Who can students write about? To begin any writing project, students need time to brainstorm, as this is the first stage in the writing process (Atwell, 1998; Calkins, 1986; Graves, 1983; Murray, 1980). Because brainstorming is challenging for writers, a variety of resources can be used to help students select a family or community member for writing their profile. Distributing a graphic organizer (see Figure 3) can help students brainstorm an interesting subject to profile. Ask students to brainstorm names of family members who have an expertise or a personal story that matters to them. On the left side of the graphic organizer, students can write down their family members' names, followed by their career title or life experience, such as a Grandpa being a WWII veteran. Students should also be encouraged to seek out community members they might like to observe and interview. Students might identify accountants, librarians, auto mechanics, physicians, veterinarians, or lawyers on the right side of the graphic organizer. Ultimately, teachers should help students find the best family or community member—people who are passionate about their craft and want to share it.
|Family Member/ Career or Life Experience||Community Member |
A second classroom resource useful for brainstorming community members is the telephone book. Students can let their fingers do the walking through the yellow pages or business sections of a phone book. Another valuable resource used for brainstorming is the local chamber of commerce. Your local chamber of commerce can provide you with brochures, pamphlets, and maps, which can provide a graphic location of businesses for students to consider visiting. By logging on to www.chamberofcommerce.com and typing in a name of a city, students can link directly to their city's chamber of commerce Web site. Many chamber of commerce Web sites allow you to navigate to a specific category such as "health care and medical." Within the categories are listings of businesses, including names, addresses, telephone numbers, and Web site links.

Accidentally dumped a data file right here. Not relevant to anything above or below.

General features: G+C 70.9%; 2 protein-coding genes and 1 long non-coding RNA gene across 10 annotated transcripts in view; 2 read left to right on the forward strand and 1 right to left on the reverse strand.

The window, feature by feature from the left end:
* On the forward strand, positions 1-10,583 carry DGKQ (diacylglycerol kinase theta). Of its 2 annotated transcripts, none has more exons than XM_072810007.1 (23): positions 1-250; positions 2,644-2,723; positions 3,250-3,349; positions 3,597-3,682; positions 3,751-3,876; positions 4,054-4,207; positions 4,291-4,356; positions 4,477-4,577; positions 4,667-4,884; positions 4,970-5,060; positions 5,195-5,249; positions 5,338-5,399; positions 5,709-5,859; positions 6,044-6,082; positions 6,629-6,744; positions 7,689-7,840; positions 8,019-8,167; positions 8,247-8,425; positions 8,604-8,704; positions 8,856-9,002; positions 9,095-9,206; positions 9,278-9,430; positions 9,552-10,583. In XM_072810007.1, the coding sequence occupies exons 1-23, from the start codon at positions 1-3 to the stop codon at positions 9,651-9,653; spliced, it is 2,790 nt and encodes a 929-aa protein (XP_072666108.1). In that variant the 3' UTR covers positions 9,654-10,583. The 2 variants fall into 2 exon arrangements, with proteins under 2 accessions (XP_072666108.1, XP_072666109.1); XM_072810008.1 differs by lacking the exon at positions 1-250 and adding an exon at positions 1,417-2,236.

Conducting successful interviews
"Learning how to acquire information from others brings more than life to the curriculum: It is an essential life skill" (Graves, 2000, p. 21). Teachers need to teach students how to conduct effective interviews. A collection of interviews from the resources suggested in Figure 2 provides models of interviewing techniques. View, listen to, or read these with students and discuss different strategies used during the interview process. Guidelines for conducting an interview might include: